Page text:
• Without seeing some example vulnerabilities, it would really be hard to give anything but general answers to this problem. That said, there is an abundance of general answers here already and I'll add mine to the pile.

    First: do your homework and get a background (securityfocus.com is a great place to start) on all items listed.

    I know first-hand where we have a dependance on older versions of certain software packages because some custom apps we ahve running break when these older programs are upgraded.
  • by pyrrhonist (701154) on Thursday April 14, 2005 @06:46PM (#12239450)
    Don't look a gift horse in the mouth. This is just the excuse you need to purchase that new equipment you've been lusting over. Just remember to put, "patch security hole", on the purchase req.
  • I handle this situation by working for people who know what they're doing. And who don't know what I do (else why would they employe me), but know they don't know, and leave me alone.

    Seriously, if your boss trusts some outsider consultant more than his own IT people, either you have the wrong boss, or he has the wrong IT people. Or both.

  • "How do you handle these 3rd-party security people who make mountains out of every molehill?"

    That's not the first step. The first step is for your company to make you VP of risk management.
  • Common Sense (Score:3, Insightful)

    by Aliks (530618) on Thursday April 14, 2005 @07:07PM (#12239622)
    The third party is being paid to spot holes. If they are worth the money they will do more than just a Nessus scan ie they will look at the how the vulnerability might be exploited, and what kind of impact an exploit could have.

    Whatever they do, they will not have much info on the real impact on your company of any security breach, nor will they have any clue as to your company priorities. This can only come from inside your company. Some would call this "putting a spin" on the report, but in reality all you are doing is adding the extra columns to the report:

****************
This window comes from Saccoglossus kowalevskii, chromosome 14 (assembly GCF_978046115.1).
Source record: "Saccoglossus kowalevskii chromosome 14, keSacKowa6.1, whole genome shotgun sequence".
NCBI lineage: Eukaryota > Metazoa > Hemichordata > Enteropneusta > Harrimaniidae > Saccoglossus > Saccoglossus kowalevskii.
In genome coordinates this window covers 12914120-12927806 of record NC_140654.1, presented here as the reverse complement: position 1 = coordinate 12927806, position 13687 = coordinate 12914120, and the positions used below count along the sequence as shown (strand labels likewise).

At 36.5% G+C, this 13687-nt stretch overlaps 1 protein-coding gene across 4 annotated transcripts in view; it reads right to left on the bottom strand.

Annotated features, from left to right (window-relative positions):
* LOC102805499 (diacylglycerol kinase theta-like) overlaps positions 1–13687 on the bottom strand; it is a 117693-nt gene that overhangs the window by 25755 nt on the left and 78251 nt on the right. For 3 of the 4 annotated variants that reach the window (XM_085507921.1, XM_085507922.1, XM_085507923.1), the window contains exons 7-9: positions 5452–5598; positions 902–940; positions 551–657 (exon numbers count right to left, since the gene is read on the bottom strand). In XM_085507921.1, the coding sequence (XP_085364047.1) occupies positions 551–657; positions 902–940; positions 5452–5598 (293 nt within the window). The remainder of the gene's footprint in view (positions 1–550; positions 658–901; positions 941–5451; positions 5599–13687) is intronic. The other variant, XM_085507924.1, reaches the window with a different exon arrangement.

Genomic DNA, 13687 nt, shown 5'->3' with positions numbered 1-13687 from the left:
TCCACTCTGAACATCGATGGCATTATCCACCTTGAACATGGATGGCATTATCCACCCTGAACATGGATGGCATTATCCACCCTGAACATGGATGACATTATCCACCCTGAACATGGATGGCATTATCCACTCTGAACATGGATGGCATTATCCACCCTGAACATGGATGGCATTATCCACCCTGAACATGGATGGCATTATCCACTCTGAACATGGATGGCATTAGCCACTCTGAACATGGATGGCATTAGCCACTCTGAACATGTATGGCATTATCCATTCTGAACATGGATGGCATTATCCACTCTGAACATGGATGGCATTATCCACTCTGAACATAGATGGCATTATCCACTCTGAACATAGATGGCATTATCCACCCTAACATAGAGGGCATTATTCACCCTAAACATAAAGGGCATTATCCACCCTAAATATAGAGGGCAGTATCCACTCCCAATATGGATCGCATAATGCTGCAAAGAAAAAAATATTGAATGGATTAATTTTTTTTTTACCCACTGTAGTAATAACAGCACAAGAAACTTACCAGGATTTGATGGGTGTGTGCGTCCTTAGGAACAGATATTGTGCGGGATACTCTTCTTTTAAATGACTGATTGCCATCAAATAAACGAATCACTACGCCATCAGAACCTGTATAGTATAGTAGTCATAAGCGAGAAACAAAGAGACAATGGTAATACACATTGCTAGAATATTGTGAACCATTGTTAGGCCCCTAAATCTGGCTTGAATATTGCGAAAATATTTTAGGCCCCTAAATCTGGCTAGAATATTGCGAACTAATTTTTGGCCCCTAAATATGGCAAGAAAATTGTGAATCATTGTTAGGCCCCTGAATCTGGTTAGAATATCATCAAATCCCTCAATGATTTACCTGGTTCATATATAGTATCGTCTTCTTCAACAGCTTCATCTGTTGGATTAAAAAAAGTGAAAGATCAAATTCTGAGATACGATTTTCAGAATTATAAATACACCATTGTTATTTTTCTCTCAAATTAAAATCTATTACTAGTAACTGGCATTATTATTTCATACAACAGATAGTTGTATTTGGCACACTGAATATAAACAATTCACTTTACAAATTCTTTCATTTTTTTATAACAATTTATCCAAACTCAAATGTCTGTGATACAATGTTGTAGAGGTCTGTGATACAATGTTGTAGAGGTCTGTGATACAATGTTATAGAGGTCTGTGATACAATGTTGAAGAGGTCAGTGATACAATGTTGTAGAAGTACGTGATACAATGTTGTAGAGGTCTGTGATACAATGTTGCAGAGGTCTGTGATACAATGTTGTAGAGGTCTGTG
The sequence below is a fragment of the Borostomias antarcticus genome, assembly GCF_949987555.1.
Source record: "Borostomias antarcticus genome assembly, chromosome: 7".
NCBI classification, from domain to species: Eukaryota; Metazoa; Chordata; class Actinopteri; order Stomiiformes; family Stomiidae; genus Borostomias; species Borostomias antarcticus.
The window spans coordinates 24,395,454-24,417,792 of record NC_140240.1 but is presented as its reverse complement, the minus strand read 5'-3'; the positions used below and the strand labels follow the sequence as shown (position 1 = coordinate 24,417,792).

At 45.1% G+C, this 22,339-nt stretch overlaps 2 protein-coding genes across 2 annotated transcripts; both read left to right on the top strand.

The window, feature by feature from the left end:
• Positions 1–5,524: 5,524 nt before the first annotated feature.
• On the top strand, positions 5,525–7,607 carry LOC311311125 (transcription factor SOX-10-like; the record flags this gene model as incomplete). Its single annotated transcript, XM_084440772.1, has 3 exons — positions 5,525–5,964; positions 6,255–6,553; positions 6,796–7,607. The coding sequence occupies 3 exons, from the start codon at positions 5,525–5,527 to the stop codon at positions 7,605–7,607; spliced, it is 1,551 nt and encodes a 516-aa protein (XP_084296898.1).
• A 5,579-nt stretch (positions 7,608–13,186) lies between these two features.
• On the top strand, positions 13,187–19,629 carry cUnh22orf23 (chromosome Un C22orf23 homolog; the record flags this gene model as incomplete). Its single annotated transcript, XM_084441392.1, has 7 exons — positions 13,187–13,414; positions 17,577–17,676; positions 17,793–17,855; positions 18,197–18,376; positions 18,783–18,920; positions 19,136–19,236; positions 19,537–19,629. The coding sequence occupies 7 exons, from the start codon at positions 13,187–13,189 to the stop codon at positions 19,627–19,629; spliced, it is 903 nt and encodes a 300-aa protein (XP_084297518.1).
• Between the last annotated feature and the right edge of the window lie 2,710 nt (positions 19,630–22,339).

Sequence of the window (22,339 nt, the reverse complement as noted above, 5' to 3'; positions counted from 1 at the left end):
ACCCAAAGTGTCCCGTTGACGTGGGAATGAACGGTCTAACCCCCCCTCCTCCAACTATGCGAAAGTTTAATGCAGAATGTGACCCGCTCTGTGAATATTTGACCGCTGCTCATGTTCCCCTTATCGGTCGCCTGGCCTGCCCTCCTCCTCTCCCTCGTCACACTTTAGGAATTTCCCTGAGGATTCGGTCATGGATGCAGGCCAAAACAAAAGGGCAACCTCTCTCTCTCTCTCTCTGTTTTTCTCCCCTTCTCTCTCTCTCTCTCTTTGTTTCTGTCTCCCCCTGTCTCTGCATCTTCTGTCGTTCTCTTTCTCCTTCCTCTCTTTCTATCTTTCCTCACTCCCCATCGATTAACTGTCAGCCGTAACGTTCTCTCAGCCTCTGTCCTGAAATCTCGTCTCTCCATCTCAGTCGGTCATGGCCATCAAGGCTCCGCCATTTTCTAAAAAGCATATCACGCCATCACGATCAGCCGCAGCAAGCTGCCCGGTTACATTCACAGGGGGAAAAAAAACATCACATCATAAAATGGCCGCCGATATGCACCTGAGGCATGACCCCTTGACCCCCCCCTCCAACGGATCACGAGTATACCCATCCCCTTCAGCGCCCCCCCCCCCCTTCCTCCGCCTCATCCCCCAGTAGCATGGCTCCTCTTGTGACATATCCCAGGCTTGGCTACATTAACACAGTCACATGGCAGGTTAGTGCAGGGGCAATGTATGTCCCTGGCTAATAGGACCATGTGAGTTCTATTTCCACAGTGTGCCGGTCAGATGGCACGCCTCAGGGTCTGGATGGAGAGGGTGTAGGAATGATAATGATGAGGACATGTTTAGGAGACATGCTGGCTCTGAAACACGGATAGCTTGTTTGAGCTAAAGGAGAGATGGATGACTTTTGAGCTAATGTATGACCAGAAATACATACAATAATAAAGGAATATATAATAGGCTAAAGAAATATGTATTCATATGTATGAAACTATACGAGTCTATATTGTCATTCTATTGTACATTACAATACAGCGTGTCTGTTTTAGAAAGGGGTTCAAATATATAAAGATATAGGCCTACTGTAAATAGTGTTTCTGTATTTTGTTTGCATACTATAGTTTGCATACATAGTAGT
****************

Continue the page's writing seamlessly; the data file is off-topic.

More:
Likelihood of an exploit of this vulnerability

    Impact of a successful exploit

    Cost to fix

    If you can't put numbers to these things then just say Low/Medium/High.

    Undoubtedly there will be some things that really do need fixing, but for the low priority items maybe you can batch them together into a work packet and get budget or resource to tackle them properly. Better you guys do this and make sure there are no deleterious effects on live systems than some contractor is pulled in to do it blindly.
  • Obscure? (Score:3, Interesting)

    by kd5ujz (640580) <william&ram-gear,com> on Thursday April 14, 2005 @08:04PM (#12239995)
    If it is being detected by a "well known open source" security mapping package, then I would fix any "obsure" hole it finds. If the tool is well known, and detects the hole, then you can bet your ass that all the black hats with that scanner are going to find your obscure hole.
  • by mr_z_beeblebrox (591077) on Thursday April 14, 2005 @08:31PM (#12240149) Journal
    How do you handle these 3rd-party security people who make mountains out of every molehill?

    I am currently dealing with this. I work in a very small IT shop (by small I mean me) in a not so small company (100+ million $ in revenue). We also have MIS, but they are just users in the network context. We recently were blessed with a new COO who very much wants to control all departments... can you say burnout in progress. Anyway, he wanted to get a third party audit. We (MIS who has control of me) turned it into a major project and accepted proposals from many companys (this burned a lot of hours). Then when a vendor was selected I took the audit report and thoroughly documented each hole and its risk to us. The amount of work and risk caused by fixing it as well as the cost. Then, when it is done I prepared a cost benefit analysis of the various actions. My goal was to teach them a lesson. Instead, I learned one. Because my documentation was able to show them the complexity of the network I work with and the technology which we take for granted. They agreed to hire me a technician. Also, they allowed me to decide what in the security was worthwhile to address and source out a chunk of it as a project. The lesson is, use this to your advantage. How many times do you feel excluded from decisions because it is "a business matter", I do frequently. This showed them that I understood my job from the point of view of adding value to the organization and that is very important in business. In short, as my subject read, mountains are nothing make it into a mountainrange. Once they see it and they see you willing to conquer it for them, you all win.